Morning Show Plays 'All About That Bass' Over Stephen Hawking's Tribute

The British morning show This Morning concluded Wednesday's episode with a video tribute to the late Stephen Hawking, who died Wednesday at age 76 — however, as the clip began to roll, viewers were stunned when Meghan Trainor's "All About That Bass" began to play in the background.

"He leaves behind a huge legacy, not just as a mathematician and astrophysicist, but also as an inspiration to millions," co-host Phillip Schofield said as he sat next to Holly Willoughby before the clip played the show out.

The lyrics "All the right junk in all the right places," began playing atop of a photo of Hawking before quickly cutting off and changing into an instrumental piece appropriate for the tribute.

Viewers of the morning show blunder were incredulous at what they had just heard, taking to social media in disbelief.

Many managed to find humor in the situation while others were simply in disbelief.

Late Tuesday night, Hawking's children Lucy, Robert and Tim announced the news: "We are deeply saddened that our beloved father passed away today," they told the BBC. "He was a great scientist and an extraordinary man whose work and legacy will live on for many years."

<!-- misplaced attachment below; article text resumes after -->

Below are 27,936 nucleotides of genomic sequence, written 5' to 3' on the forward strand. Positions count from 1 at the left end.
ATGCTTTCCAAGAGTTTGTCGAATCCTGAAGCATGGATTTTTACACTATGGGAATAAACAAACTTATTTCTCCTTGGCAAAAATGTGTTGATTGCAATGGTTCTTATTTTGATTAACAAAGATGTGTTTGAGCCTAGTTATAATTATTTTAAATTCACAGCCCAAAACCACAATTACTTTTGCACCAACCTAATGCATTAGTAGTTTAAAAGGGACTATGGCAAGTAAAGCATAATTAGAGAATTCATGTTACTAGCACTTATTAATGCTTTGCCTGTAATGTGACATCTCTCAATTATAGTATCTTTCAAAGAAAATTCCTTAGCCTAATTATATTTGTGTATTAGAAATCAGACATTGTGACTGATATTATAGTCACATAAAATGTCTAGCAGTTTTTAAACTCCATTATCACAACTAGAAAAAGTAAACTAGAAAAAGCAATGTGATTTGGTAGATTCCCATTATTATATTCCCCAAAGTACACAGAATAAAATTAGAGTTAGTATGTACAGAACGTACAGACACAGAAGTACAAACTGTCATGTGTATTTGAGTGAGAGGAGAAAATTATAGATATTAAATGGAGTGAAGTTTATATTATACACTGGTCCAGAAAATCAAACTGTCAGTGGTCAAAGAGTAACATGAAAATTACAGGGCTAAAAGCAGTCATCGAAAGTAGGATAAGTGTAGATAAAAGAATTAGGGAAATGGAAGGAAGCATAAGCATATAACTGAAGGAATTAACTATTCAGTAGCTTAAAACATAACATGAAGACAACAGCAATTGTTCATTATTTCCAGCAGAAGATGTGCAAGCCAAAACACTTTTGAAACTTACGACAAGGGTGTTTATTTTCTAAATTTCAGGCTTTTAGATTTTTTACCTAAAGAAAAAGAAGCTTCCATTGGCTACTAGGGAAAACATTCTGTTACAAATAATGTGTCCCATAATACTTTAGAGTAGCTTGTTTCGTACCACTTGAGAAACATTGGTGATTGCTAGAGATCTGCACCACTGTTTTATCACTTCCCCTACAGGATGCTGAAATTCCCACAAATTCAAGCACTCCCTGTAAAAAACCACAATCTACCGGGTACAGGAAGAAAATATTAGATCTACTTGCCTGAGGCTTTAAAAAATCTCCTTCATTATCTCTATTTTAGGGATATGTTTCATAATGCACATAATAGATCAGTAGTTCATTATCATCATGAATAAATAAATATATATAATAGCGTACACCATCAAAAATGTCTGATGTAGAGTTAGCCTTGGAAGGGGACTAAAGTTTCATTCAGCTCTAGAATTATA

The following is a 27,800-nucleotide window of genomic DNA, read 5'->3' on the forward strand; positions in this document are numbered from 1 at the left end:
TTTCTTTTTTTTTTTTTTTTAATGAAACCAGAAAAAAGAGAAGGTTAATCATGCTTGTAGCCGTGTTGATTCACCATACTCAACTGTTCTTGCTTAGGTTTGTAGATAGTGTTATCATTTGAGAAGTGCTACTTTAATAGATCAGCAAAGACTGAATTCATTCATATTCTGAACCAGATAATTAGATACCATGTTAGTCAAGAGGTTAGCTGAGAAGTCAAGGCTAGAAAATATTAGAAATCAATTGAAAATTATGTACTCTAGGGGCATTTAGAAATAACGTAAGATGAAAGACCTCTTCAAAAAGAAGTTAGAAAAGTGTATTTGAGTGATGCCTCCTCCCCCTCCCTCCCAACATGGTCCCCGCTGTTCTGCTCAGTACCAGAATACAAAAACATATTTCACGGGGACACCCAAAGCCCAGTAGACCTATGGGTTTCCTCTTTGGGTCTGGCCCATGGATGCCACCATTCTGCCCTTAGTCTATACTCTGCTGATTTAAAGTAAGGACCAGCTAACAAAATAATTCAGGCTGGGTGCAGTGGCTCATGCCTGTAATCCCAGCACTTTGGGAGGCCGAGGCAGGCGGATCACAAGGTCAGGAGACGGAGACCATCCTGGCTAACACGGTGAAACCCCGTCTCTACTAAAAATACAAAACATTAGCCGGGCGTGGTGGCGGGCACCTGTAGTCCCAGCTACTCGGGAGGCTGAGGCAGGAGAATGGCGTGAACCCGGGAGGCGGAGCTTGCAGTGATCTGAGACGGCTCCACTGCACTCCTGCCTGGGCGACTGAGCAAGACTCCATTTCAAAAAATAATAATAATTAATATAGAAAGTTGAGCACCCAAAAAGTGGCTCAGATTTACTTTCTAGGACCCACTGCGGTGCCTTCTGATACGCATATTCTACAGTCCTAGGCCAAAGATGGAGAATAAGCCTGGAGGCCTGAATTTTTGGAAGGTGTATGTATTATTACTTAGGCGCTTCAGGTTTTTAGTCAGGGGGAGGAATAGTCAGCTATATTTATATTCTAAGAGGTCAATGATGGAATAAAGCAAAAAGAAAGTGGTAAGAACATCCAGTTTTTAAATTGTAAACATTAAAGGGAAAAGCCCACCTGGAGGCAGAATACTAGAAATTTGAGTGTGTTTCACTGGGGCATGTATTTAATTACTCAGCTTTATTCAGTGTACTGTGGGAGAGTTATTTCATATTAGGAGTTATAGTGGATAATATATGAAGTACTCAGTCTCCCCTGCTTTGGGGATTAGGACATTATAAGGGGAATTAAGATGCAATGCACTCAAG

The family praised his "courage and persistence" and said his "brilliance and humor" inspired people across the world.

"He once said, 'It would not be much of a universe if it wasn't home to the people you love.' We will miss him forever," they said.

The Cambridge University scientist was known for his groundbreaking work with black holes and relativity, and was the author of several popular science books including A Brief History of Time.

As a graduate student in 1963, The New York Times reports, Hawking learned he had amyotrophic lateral sclerosis, a neuromuscular wasting disease also known as Lou Gehrig's disease. He was given only a few years to live at the time.

The disease reduced his bodily control to only being able to flex a finger and voluntary eye movements, however his mental capacity was unharmed.

He went on to become his generation's leader in exploring gravity and the properties of black holes.

Celebrities across the world paid tribute to the genius. Eddie Redmayne, who won an Oscar for his portrayal of Hawking in the 2014 film The Theory of Everything, shared his thoughts in statement to PEOPLE.

“We have lost a truly beautiful mind, an astonishing scientist and the funniest man I have ever had the pleasure to meet,” Redmayne, 36, said. “My love and thoughts are with his extraordinary family.”

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Benedict Cumberbatch, who starred in the 2004 BBC television film Hawking, said that he will "miss margaritas" with Hawking.

Astrophysicist Neil deGrasse Tyson tweeted that Hawking's passing " left an intellectual vacuum in his wake."